Johann Gottfried Herder: biography of this German philosopher

Johann Gottfried von Herder was a very important figure in German Romanticism, although he did not experience it fully. His particular philosophy was a precursor of the Sturm 1 Drang movement, which in turn was a precursor of the Romantic movement.

Unlike the Enlightenment, he believed that there were differences between people and that each nation had its own spirit, its own Volkgeist. In addition, he longed for the Middle Ages, seeing it as the origin of the peoples of Europe.

This intellectual had contacts with great figures of his time, such as Kant and Diderot, moreover who notoriously influenced Goethe. In this biography of Johann Gottfried Harder we will see more about his life, That of a thinker who, in addition to his way of thinking, his exaltation of individualism and of the nation, made him a reference for romantics.

    Brief biography of Johann Gottfried Harder

    Johann Gottfried von Herder was a German critic, theologian and philosopher whose work is considered a forerunner of literary romanticism in Germany.. His work strengthened the nationalist spirit to uphold the cultural traits and personality of the Germanic people, ideas which deepened writers such as Johann Wolfgang von Goethe, a disciple of Harder and a key figure in German nationalism and romanticism.

    Herder felt that understanding the context was essential to understanding the artwork and culture of each country, as well as the need to make an in-depth study of the history of this nation, including the changes and socio-cultural processes that have led people to behave the way they do. To understand the present and predict what the future will look like, one must first understand the facts of the past.

    With this in mind, it is not surprising that Johann Gottfried von Herder addressed questions such as the history of man from ancient civilizations, the origin of the language, the influence of religious rites and their doctrines. Moreover, contrary to the majority opinion of many thinkers of his time, centered on the Middle Ages seeing it as a time not as dark as the Enlightenment wanted to portray it, Be at the origin of European peoples as they are today.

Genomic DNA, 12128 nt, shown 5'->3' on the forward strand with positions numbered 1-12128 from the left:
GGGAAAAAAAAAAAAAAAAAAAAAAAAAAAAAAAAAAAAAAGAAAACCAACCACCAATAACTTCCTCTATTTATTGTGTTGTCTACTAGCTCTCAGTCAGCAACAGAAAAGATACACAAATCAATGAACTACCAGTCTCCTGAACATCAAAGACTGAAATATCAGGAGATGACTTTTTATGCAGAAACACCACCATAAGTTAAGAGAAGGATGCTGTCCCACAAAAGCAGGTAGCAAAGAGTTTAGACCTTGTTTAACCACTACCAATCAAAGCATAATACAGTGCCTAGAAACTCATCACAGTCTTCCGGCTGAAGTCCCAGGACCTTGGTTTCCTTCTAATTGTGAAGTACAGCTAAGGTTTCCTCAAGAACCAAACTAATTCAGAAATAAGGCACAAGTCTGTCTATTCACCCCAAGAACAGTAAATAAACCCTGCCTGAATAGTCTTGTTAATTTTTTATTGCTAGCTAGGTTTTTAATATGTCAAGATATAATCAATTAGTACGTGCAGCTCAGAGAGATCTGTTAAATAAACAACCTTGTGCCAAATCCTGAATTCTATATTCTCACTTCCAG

first years

    Johann Gottfried Herder was born on August 25, 1744 in Mohrungen (now Morąg, Poland), then in East Prussia. His parents were Gottfried Herder and Anna Elizabeth Peltz who provided their six children with a strongly religious but low income home education. Young Johann learned by consulting his father’s Bible and in his early years learned what his parents could teach him within his means..

    Fortunately, he was able to attend the local school, although he often received grants to continue his education. At the age of 16, he obtained free accommodation with Vicar Sebastian Trescho in exchange for help working as a copyist. Being in the house of religious, he had the opportunity to consult his vast library, where he was able to learn in a self-taught way many theological questions and various cultural aspects.

    University education

    At first, Herder had to be a doctor, even though he didn’t have the money to pay for studies.. Surgeon JC Schwarz-Erla, who had visited the village of Herder in the company of a military regiment, offered to pay for his medical studies at Köningsberg University, and even registered for the title. Over time, however, he discovered that this was not his calling and preferred to study theology.

    In 1762, at the age of 17, he began his studies at the University of Köningsberg. the was the pupil of Emmanuel Kant already well known, considered as the founder of critical philosophy. Kant was a great reference for Herder, and makes it a work devoted to his figure, although he would later show some disagreement with his philosophy.

    It would also be around this time that Johann Gottfried Herder would become a protégé of Johann Georg Hamann., A philosopher from Köningsberg. With him, the young Herder would share the rejection of the enlightened rationalism that prevailed at the time.